Forbes magazine columnist Jesse Colombo invites international investors enamoured with NZ’s “rockstar economy” to think again – offering 12 Reasons Why New Zealand's Economic Bubble Will End In Disaster, pointing out among other things the conjunction of historically ultra-low (unsustainably low) interest rates and a mortgage bubble grown by 165% in a little over a decade, with the fact that nearly half of all NZers mortgages have floating interest rates, with mortgages themselves accounting for nearly 60% of banks’ loan portfolios.
So sit tight waiting for the pop when interest rates head back towards reality.
On top of this he sees the industrialised world’s fourth-worst household debt-to-GDP ratio, and a place in which agriculture as a source of wealth is vastly outstripped by “the finance, insurance and business service sector,” a sector in which banks “dangerously exposed to the country’s property and credit bubble” comprise the lion’s share.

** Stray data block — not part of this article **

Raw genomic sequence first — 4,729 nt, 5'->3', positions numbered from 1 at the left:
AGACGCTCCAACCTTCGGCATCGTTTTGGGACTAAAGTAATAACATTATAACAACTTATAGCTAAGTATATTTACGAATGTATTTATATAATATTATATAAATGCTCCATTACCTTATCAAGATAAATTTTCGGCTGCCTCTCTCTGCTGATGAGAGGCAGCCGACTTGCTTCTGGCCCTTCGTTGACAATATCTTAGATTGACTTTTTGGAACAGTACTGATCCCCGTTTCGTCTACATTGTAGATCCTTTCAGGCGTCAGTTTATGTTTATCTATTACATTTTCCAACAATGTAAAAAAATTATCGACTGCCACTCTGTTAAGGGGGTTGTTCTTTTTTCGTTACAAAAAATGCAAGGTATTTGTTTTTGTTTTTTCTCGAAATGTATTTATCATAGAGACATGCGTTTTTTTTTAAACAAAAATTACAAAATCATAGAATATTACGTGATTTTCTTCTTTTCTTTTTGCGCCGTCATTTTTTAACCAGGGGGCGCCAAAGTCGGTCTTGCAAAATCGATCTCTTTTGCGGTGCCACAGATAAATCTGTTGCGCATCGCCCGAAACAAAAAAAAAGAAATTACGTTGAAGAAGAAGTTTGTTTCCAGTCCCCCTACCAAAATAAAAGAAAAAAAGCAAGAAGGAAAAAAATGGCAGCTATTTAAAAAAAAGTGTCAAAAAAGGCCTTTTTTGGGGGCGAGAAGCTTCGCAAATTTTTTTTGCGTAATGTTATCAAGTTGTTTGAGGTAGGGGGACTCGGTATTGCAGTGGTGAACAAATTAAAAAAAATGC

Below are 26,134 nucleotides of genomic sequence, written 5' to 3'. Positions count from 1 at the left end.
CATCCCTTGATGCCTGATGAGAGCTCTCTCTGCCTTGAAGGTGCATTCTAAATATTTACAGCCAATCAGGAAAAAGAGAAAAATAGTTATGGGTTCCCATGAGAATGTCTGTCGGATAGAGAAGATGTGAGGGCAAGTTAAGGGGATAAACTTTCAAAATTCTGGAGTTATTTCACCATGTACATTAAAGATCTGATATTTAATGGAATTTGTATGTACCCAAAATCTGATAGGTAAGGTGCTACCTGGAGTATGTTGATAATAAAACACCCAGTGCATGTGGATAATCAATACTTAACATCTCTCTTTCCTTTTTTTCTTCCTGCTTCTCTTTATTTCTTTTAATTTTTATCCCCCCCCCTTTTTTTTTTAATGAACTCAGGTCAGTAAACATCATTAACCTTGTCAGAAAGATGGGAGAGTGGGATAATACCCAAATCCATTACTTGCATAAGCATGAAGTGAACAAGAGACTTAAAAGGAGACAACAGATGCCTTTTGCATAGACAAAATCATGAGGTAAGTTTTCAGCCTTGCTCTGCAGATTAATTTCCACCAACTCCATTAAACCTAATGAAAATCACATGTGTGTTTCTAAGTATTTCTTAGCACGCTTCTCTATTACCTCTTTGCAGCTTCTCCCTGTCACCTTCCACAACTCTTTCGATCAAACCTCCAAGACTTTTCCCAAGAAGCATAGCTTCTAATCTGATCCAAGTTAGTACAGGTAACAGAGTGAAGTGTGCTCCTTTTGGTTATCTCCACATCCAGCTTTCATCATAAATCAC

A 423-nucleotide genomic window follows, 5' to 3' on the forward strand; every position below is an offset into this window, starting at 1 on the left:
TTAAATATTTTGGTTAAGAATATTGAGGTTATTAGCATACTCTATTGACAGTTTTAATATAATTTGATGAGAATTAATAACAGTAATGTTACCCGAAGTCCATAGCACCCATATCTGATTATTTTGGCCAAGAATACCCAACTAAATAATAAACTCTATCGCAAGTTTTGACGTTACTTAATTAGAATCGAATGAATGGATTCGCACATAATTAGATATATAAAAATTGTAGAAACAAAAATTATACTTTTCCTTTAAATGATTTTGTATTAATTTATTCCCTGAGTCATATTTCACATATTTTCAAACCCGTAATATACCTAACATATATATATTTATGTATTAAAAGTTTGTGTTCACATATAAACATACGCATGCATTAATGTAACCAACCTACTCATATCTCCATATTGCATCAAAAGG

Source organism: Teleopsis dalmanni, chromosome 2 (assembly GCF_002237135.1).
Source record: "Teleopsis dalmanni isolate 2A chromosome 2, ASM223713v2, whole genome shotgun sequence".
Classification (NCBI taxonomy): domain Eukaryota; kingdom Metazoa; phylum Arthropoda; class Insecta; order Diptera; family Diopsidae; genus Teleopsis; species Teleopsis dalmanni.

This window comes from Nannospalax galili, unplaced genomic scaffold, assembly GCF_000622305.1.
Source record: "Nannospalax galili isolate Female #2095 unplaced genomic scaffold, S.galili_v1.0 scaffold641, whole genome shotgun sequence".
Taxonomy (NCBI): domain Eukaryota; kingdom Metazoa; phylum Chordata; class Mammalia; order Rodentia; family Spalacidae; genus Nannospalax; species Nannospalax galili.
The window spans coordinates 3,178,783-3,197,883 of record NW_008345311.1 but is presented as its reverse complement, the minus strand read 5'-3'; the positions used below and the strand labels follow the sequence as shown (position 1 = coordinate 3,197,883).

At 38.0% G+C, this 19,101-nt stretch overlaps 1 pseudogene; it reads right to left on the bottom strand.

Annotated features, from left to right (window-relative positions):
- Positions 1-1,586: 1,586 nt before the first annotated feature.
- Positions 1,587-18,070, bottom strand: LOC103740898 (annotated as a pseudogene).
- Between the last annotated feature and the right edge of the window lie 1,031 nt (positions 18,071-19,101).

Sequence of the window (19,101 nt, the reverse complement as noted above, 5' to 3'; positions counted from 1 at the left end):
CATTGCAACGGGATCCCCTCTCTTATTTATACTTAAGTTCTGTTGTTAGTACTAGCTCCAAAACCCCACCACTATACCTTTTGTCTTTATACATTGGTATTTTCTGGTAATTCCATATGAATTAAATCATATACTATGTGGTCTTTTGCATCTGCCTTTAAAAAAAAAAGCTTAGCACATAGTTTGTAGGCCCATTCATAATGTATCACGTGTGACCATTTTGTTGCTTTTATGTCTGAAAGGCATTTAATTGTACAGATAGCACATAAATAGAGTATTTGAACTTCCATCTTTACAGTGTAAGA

Naturally, National Party cheerleader Keeping Stock has a cogent dismissal. “Bubble? What Bubble?” says the blindfolded blogger responsible for a constant election-year refrain of “more good news” delivered by his heroes. “Cherry-picking,” “old news” and basic ridicule are about all the criticism offered however of Colombo’s case– apart from Keeping Stock’s hero Steven Joyce, who offers little more analysis than the word “alarmist” and a suggestion of similarity between Colombo and Moon-Man Ken Ring.
I can’t help thinking that if Colombo’s argument could be as easily dismissed, then they’d actually try to address it.
And then there’s Infometrics managing director Gareth Kiernan, who concedes “If his predictions ever came to pass then the economy would be in trouble, but no one was really forecasting that to happen…”